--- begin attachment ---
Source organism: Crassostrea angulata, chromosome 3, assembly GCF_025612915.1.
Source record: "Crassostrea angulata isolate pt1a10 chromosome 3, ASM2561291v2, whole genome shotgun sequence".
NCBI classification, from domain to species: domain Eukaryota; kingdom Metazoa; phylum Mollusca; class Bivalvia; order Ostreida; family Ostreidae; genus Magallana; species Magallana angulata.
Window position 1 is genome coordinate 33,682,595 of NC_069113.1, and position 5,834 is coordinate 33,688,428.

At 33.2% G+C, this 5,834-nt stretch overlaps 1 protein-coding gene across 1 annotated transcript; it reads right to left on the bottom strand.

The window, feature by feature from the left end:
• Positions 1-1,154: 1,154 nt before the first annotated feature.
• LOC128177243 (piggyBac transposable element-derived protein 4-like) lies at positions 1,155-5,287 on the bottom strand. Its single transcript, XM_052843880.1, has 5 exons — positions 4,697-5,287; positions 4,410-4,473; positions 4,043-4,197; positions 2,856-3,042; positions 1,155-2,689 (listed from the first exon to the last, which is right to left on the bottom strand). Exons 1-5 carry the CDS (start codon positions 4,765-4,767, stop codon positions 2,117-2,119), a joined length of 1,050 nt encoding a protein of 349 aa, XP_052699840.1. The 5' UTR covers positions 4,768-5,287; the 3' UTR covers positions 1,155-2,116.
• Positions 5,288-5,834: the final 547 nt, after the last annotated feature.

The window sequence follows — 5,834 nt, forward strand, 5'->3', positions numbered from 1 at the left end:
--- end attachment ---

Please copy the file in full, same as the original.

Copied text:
Source organism: Crassostrea angulata, chromosome 3, assembly GCF_025612915.1.
Source record: "Crassostrea angulata isolate pt1a10 chromosome 3, ASM2561291v2, whole genome shotgun sequence".
NCBI classification, from domain to species: domain Eukaryota; kingdom Metazoa; phylum Mollusca; class Bivalvia; order Ostreida; family Ostreidae; genus Magallana; species Magallana angulata.
Window position 1 is genome coordinate 33,682,595 of NC_069113.1, and position 5,834 is coordinate 33,688,428.

At 33.2% G+C, this 5,834-nt stretch overlaps 1 protein-coding gene across 1 annotated transcript; it reads right to left on the bottom strand.

The window, feature by feature from the left end:
• Positions 1-1,154: 1,154 nt before the first annotated feature.
• LOC128177243 (piggyBac transposable element-derived protein 4-like) lies at positions 1,155-5,287 on the bottom strand. Its single transcript, XM_052843880.1, has 5 exons — positions 4,697-5,287; positions 4,410-4,473; positions 4,043-4,197; positions 2,856-3,042; positions 1,155-2,689 (listed from the first exon to the last, which is right to left on the bottom strand). Exons 1-5 carry the CDS (start codon positions 4,765-4,767, stop codon positions 2,117-2,119), a joined length of 1,050 nt encoding a protein of 349 aa, XP_052699840.1. The 5' UTR covers positions 4,768-5,287; the 3' UTR covers positions 1,155-2,116.
• Positions 5,288-5,834: the final 547 nt, after the last annotated feature.

The window sequence follows — 5,834 nt, forward strand, 5'->3', positions numbered from 1 at the left end: